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Be Fire Safe PA

The Pennsylvania Office of the State Fire Commissioner (OSFC) provides important year-round and seasonal fire prevention information to help Pennsylvanians stay safe and healthy.

Explore the below information to Be Fire Safe PA!

Winter Season Fire Prevention and Safety

Winter is upon us! As we enjoy the season, we also need to take a moment to think about how we can all be more fire safe.

Holiday Kitchen Safety

Each year, we prepare to cook meals for our close friends and families, during the holidays. Cooking fires are the undisputed, number cause of home fires and injuries. The leading cause for fires in the kitchen is unattended cooking.

What you should know about home cooking safety:

  • Be alert! The pandemic has presented new challenges for home fire safety. When cooking at home do not let children home from school or teleworking tasks distract you from monitoring your cooking.
  • Stay in the kitchen while you are frying, grilling, boiling, or broiling food.
  • If you are simmering, baking, or roasting food, check it regularly, remain in the kitchen while food is cooking, and use a timer to remind you that you are cooking.
  • Keep anything that can catch fire — oven mitts, wooden utensils, food packaging, towels, or curtains — away from your stovetop.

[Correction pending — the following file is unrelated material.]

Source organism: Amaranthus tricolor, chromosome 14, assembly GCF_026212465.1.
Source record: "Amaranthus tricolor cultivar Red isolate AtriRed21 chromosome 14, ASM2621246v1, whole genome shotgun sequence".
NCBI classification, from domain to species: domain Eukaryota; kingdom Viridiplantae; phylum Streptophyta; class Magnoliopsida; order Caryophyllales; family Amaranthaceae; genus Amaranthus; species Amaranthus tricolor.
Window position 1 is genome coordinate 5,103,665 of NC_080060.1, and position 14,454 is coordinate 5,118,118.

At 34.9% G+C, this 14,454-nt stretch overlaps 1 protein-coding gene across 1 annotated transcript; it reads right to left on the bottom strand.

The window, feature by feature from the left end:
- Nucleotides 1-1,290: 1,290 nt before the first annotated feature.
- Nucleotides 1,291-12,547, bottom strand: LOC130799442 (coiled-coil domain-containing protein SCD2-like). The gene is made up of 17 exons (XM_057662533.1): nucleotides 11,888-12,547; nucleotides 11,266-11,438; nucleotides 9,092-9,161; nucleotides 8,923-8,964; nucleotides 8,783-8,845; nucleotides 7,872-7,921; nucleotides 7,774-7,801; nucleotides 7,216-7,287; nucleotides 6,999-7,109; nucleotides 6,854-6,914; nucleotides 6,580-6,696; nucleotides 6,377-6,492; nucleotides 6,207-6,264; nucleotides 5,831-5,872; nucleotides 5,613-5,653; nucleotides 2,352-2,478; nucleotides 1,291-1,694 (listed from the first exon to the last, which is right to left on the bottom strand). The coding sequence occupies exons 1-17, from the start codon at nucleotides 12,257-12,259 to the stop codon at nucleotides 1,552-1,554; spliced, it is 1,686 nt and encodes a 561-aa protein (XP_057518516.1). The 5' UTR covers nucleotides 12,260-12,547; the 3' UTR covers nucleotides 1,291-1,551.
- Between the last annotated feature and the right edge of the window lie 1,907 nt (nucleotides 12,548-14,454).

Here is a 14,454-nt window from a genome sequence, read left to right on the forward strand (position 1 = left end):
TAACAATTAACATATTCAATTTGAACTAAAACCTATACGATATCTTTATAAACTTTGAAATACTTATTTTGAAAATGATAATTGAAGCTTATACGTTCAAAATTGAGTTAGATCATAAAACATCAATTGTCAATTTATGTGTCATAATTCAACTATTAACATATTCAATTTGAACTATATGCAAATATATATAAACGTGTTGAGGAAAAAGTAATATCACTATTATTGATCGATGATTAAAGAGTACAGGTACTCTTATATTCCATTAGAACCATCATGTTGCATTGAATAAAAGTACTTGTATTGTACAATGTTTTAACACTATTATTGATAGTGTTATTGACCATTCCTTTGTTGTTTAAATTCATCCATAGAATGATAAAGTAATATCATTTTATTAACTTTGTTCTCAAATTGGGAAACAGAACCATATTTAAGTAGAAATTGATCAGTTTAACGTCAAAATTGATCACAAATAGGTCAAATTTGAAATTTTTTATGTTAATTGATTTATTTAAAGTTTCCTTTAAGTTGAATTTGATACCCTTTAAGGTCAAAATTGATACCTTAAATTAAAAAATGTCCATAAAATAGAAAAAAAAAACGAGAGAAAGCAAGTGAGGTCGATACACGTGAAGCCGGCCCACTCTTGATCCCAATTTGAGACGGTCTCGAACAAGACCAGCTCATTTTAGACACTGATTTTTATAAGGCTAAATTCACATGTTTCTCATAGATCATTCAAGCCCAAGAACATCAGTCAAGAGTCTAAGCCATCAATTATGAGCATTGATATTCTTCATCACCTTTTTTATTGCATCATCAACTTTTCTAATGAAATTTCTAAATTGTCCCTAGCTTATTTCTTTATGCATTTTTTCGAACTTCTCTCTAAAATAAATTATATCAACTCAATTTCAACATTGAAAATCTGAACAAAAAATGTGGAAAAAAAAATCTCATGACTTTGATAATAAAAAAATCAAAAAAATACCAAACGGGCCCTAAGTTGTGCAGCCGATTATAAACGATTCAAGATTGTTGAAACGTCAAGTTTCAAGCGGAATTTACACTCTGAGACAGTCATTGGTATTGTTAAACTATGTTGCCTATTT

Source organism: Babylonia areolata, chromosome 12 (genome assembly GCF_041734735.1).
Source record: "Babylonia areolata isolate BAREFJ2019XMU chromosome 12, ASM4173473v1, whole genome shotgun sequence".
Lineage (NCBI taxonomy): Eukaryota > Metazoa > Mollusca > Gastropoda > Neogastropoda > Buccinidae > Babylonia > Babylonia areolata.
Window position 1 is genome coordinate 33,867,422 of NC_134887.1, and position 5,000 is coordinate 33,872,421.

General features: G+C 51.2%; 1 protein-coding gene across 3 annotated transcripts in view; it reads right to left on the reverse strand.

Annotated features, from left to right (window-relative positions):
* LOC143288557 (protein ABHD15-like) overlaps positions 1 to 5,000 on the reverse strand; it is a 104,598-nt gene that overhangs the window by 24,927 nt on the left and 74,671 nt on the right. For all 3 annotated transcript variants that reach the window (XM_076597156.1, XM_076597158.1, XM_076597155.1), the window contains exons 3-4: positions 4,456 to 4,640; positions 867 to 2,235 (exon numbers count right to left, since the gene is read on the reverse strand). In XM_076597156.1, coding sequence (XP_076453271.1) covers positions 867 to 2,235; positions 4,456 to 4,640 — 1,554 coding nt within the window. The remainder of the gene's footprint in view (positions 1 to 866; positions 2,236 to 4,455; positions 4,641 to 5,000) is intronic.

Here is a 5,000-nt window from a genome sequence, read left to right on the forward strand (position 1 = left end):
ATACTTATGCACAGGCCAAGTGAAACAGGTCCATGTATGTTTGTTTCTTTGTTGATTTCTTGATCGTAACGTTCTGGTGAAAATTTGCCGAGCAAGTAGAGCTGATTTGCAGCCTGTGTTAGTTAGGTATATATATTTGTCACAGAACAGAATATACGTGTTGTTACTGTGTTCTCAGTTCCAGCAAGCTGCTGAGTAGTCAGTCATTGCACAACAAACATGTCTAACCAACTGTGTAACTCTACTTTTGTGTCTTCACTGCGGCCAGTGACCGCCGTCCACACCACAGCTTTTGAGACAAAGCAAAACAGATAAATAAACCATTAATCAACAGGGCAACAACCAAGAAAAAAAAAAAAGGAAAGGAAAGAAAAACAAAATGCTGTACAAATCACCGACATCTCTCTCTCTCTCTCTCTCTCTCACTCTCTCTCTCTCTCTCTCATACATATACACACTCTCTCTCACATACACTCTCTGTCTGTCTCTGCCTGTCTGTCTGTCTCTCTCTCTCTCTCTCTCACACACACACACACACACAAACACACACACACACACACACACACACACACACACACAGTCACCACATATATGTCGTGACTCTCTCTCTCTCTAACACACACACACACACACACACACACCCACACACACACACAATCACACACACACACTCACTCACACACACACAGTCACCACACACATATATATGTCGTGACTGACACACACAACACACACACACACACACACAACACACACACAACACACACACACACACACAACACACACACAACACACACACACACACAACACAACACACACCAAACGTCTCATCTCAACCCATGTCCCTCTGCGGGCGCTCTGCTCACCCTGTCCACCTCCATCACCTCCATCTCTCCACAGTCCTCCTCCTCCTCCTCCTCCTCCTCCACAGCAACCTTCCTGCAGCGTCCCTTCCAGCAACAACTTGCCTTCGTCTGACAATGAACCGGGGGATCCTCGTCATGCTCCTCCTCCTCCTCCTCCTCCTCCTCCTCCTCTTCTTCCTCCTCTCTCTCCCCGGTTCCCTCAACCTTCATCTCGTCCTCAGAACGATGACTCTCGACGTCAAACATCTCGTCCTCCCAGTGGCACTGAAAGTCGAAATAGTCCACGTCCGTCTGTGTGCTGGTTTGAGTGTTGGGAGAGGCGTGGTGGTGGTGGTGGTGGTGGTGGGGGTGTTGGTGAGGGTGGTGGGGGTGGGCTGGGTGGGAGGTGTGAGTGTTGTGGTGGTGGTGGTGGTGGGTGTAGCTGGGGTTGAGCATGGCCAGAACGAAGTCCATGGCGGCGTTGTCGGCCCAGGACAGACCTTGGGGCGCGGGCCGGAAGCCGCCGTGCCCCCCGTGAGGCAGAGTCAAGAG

• If you are sleepy or have consumed alcohol, don’t use the stove or stovetop.

If you have a cooking fire:

  • Just get out! When you leave, close the door behind you to help contain the fire.
  • Call 9-1-1 or the local emergency number after you leave.
  • If you try to fight the fire, be sure others are getting out and you have a clear way out.
  • Keep a lid nearby when you’re cooking to smother small grease fires. Smother the fire by sliding the lid over the pan and turn off the stovetop. Leave the pan covered until it is completely cooled.
  • For an oven fire, turn off the heat and keep the door closed.

Turkey fryers can be dangerous. Be as safe as possible as you prepare your meal with these resources:

A Word on Holiday Decorations

Graphic showing 5 fire safety tips for holiday decorating

Holiday lights and candles are a beloved part of the season, but they are a common source of ignition for house fires. Here are a few suggestions for decorating safely this holiday season:

  • Choose decorations that are flame resistant or flame retardant.
  • Keep all holiday greenery, including trees, well-watered. A poorly cared-for tree can ignite exceptionally fast.
  • Never leave burning candles or cooking appliances unattended, and strongly consider using flameless candles in your decorations.
  • Always keep children and pets away from open flames and hot surfaces.
  • Replace light strands that have worn or broken wires or loose bulb connections, avoid overloading electrical outlets with too many cords, and do not run extension cords beneath rugs and carpet.
  • Be sure to turn off holiday lights before leaving home or going to bed.
  • Homeowners should be sure to place Christmas trees at least three feet away from a heat source, like a candle, radiator, or fireplace.

Heating System Maintenance

Throughout the season, it remains important to properly maintain and care for your home heating system. There are a few things homeowners can do to ensure their heating systems are well maintained and safe to use:

  • Regularly replace furnace filters.